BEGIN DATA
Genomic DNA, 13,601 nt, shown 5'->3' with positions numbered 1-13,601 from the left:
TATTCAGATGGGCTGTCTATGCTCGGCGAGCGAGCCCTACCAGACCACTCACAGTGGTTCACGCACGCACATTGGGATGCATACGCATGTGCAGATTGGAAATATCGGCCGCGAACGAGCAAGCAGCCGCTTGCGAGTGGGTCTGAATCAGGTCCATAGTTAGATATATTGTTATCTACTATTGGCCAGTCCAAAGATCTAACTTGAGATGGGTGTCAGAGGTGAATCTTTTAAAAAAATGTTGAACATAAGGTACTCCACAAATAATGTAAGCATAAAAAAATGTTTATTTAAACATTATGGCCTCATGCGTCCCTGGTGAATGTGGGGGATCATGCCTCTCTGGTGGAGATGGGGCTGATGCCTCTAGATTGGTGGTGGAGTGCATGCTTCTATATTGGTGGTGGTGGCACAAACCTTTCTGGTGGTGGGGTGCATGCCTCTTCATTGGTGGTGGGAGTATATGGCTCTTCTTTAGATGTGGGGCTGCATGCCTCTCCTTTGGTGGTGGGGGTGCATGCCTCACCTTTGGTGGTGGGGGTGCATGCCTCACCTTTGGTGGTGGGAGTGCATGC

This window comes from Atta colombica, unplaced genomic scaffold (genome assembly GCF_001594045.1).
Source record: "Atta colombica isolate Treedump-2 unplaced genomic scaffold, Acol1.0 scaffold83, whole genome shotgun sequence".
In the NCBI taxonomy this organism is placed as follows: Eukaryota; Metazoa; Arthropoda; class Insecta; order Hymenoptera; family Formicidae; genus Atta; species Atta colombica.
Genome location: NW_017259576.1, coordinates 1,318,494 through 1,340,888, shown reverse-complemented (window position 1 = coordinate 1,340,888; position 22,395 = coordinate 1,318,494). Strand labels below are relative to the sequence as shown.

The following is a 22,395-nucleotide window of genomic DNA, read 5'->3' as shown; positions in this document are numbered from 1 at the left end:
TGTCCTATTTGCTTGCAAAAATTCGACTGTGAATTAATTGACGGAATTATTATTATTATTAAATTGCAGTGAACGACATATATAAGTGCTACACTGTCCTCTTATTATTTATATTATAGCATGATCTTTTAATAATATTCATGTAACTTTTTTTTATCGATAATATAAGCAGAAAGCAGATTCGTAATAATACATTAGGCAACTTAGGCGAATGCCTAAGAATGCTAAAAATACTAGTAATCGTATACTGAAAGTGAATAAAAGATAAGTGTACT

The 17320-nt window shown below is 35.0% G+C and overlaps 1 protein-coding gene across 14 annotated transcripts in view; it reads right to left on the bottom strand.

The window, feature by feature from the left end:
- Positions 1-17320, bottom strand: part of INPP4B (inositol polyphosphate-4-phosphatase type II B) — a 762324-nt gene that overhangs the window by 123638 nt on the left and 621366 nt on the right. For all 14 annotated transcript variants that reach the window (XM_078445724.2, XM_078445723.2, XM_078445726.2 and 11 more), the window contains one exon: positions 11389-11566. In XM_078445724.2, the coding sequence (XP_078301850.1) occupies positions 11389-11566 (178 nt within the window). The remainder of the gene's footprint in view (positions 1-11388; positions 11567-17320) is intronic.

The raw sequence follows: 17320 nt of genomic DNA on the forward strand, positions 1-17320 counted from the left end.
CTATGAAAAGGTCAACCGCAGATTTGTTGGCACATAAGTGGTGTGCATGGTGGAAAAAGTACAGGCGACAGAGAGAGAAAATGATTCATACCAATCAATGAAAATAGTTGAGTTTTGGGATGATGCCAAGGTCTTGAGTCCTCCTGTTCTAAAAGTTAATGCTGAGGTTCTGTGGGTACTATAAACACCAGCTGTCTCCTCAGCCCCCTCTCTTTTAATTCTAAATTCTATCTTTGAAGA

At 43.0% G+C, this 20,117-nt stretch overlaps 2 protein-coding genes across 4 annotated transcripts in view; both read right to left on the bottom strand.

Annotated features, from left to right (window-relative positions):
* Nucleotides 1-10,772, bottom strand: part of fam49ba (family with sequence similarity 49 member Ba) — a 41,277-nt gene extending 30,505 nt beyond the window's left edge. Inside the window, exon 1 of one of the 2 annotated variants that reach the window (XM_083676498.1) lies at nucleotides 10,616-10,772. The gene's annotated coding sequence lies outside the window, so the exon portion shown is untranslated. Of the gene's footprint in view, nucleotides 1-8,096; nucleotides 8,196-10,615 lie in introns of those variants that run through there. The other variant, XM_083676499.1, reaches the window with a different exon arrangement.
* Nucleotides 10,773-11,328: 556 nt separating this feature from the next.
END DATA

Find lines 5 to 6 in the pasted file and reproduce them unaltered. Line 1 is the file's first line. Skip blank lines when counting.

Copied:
In the NCBI taxonomy this organism is placed as follows: Eukaryota; Metazoa; Arthropoda; class Insecta; order Hymenoptera; family Formicidae; genus Atta; species Atta colombica.
Genome location: NW_017259576.1, coordinates 1,318,494 through 1,340,888, shown reverse-complemented (window position 1 = coordinate 1,340,888; position 22,395 = coordinate 1,318,494). Strand labels below are relative to the sequence as shown.